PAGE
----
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Getting Your Postdoc Grant--It Takes More Than Just Writing!

This is a firsthand account of my experiences, impressions, and thoughts dealing with the postdoctoral grant process. When I wrote my application (which ended up being funded), I was a mid-second-year postdoc in a cardiology unit affiliated with the Department of Medicine and College of Medicine at a state school in New England. I came there with a Ph.D. in molecular physiology and biophysics and no grant-writing experience.


Submitting an application was a great opportunity to practice doing the very things that could make or break a career--my career! I decided to pursue a postdoctoral grant largely to fulfill as many components as possible of what I considered constituted a successful academic postdoctoral experience.

My list, in no particular order, is to publish papers, give presentations at meetings, learn a valuable (obscure) laboratory skill, become associated with cutting-edge work, and prove to all out there that I can get research funding.

Looking more closely, I feel that writing a postdoc grant provided me with several positive experiences:

  • I learned how to organize a research question and show that funding the project would clearly be an excellent use of the agency's money.

  • I proved that I can successfully obtain research funding. The best evidence that you can do something is to have already done it.

  • I ingratiated myself to the boss. (I assume that covering a good portion of my own salary is viewed favorably by my employer.) Postdoctoral salaries being what they are, getting your own grant may also enable you to try and negotiate a raise. (Surely I jest.)

  • For these reasons, I felt that writing a grant was something I wanted (and needed) to do. My boss was supportive of this endeavor, although I never felt like my position in his lab depended on my getting the grant.

    My next tasks were to decide on the research question and then decide to whom I would submit the application. These steps required the most work!


    Unless you have a desire to alienate your mentor, it might be wise to write a postdoctoral grant that includes a research question related to his or her research. Because my boss is the head of a cardiology unit, this meant the cardiovascular field was open. I decided to direct my work into areas in which the lab and I had experience--why put up more hurdles than needed? Therefore, I focused on finding a research question in cardiology that examined heart failure or cardiomyopathy and ended up deciding to use isolated rat hearts to study cardiac function.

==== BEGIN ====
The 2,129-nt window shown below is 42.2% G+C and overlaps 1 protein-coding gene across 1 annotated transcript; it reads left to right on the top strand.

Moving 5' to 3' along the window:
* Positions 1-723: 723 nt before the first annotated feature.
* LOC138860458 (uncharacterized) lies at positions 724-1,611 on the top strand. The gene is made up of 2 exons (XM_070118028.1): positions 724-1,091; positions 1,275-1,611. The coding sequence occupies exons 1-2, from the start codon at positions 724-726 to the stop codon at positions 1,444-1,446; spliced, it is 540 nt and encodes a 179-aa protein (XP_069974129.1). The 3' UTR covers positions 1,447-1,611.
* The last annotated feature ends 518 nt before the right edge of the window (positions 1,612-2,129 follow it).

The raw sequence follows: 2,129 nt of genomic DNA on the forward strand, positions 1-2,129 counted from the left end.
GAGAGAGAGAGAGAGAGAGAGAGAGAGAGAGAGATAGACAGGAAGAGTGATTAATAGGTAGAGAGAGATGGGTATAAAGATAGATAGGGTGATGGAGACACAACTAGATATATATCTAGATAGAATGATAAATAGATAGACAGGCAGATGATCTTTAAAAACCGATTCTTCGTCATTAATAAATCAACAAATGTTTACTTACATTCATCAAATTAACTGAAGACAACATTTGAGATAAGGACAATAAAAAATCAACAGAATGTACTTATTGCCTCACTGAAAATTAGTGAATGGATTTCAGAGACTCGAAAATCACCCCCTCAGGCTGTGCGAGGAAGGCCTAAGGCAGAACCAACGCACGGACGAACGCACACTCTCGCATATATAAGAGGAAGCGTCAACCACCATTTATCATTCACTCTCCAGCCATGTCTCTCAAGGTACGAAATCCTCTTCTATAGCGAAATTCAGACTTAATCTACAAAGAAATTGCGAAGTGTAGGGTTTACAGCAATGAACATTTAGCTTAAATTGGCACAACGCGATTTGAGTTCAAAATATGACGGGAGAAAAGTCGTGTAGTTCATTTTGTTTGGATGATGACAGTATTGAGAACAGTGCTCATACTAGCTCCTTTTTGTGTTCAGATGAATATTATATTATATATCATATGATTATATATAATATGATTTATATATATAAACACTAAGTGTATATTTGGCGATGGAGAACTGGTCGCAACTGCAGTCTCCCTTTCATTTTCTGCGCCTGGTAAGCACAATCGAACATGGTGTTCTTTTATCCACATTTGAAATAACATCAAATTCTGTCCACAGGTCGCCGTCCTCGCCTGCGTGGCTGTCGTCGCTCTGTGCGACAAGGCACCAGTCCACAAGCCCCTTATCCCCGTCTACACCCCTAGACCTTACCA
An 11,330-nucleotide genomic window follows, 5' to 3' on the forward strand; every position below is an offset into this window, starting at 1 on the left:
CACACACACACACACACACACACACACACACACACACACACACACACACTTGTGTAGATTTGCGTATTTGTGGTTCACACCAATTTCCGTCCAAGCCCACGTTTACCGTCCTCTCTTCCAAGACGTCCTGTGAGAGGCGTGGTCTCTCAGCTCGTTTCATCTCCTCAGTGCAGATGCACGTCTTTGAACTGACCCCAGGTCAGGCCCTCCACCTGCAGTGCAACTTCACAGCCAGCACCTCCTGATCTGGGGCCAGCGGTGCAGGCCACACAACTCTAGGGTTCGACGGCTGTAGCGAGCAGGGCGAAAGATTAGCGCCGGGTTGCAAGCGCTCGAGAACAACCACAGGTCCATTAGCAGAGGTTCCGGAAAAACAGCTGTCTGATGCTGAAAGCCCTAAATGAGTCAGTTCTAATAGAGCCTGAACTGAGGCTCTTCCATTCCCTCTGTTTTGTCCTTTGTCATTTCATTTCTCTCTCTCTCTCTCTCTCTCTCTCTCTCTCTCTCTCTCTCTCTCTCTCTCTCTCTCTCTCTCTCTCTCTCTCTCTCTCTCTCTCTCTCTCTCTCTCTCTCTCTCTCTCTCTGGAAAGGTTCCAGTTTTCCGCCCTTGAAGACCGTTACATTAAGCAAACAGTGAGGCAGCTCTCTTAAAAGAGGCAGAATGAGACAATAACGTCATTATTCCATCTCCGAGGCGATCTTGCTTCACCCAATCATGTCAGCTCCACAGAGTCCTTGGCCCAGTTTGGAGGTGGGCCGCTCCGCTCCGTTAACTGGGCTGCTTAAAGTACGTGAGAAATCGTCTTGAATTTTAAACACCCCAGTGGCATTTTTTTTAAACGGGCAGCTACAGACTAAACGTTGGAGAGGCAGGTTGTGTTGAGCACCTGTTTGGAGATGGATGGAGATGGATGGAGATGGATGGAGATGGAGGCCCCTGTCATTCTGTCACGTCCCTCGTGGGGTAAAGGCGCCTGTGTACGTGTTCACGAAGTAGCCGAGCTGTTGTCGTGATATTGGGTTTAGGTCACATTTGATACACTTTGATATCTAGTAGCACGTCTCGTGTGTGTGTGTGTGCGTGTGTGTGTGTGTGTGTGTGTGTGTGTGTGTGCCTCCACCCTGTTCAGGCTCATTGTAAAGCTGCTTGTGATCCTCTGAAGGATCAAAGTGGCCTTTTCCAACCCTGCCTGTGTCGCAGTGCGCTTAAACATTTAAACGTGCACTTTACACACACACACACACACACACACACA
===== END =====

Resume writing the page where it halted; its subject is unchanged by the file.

Because I had been exposed to this type of research when I started in the lab, I used the techniques I'd learned to study a type of cardiomyopathy in a model different from the one being researched in the lab. Having experience with existing models and techniques allowed me to report preliminary results I had obtained up to that point. This showed that I could physically perform all the techniques outlined in my grant and that they were successful in generating data.

    Once I decided what problem I was going to address, I had to begin the complex process of looking for funding. (Your strategy will depend upon your individual situation). I decided to pursue an independent research track, meaning that I would not be studying a subtopic of my boss's grant. Although this gave me a chance to exercise my critical-thinking muscle, it also placed me as a lower priority on the boss's radar.

    I can honestly say that I don't know if this was the best decision. I had done an "independent" project for my Ph.D., so I was somewhat prepared, but independent research involves a great deal of autonomy, and sometimes I wished there were intellectual support for my work. I did incorporate smaller aspects of my boss's grant into my grant, which I think garnered support because it was familiar.


    My experiences in the medical funding world put me at the wrong career stage for any National Institutes of Health (NIH) grants. There are grants available for more senior postdocs or for those with degrees conferring the right to treat patients, but I was a relative rookie with just a Ph.D.

    The NIH Web site for extramural research is reasonably helpful, although it could help more with finding appropriate grants. I perused the Web pages describing their grants section without any real guidance (that is, I didn't talk to anyone at NIH). You may come across something that looks like it fits your requirements.